Native to Hawaii, silversword (Argyroxiphium sandwicense ssp. sandwicense) was a dominant plant of alpine and subalpine regions until the 1700s. At that time, Europeans introduced sheep and other nonnative animals to the islands.
Overtime, the number of sheep dramatically increased and silversword populations decreased. There are currently only 42 plants left on Mauna Kea, a volcano on the island of Hawaii. Researchers believe silversword declined due to over grazing. The remaining plants grow on steep cliffs and rock faces that cannot be reach by grazing animals.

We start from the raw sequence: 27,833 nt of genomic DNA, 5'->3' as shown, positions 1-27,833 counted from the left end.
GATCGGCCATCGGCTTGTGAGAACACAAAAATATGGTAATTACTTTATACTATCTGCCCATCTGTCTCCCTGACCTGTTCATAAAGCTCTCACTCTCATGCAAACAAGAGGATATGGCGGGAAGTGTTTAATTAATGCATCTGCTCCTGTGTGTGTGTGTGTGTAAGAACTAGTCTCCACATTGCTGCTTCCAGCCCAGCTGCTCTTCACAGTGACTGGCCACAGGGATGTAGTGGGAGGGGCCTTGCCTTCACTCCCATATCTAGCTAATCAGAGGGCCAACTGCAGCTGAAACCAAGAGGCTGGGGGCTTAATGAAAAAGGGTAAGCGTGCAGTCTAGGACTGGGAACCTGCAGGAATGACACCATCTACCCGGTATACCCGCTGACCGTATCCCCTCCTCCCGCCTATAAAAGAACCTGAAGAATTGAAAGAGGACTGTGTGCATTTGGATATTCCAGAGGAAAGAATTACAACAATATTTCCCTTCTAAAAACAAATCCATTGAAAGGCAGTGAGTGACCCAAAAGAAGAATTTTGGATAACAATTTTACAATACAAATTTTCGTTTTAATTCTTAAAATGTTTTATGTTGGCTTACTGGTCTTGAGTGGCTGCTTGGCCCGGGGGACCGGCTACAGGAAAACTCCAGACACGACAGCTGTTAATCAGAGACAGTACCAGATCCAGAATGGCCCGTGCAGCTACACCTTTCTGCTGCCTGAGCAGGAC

Robichaux R, Bergfeld S, Bruegmann M, Canfield J, Moriyasu P, Rubenstein T, Tunison T, Warshauer F. 2000. Reintroducing Hawaii’s Silverswords. <http://www.fws.gov/endangered/bulletin/2000/05-06/22-23.pdf>. Accessed 2006 Aug 27.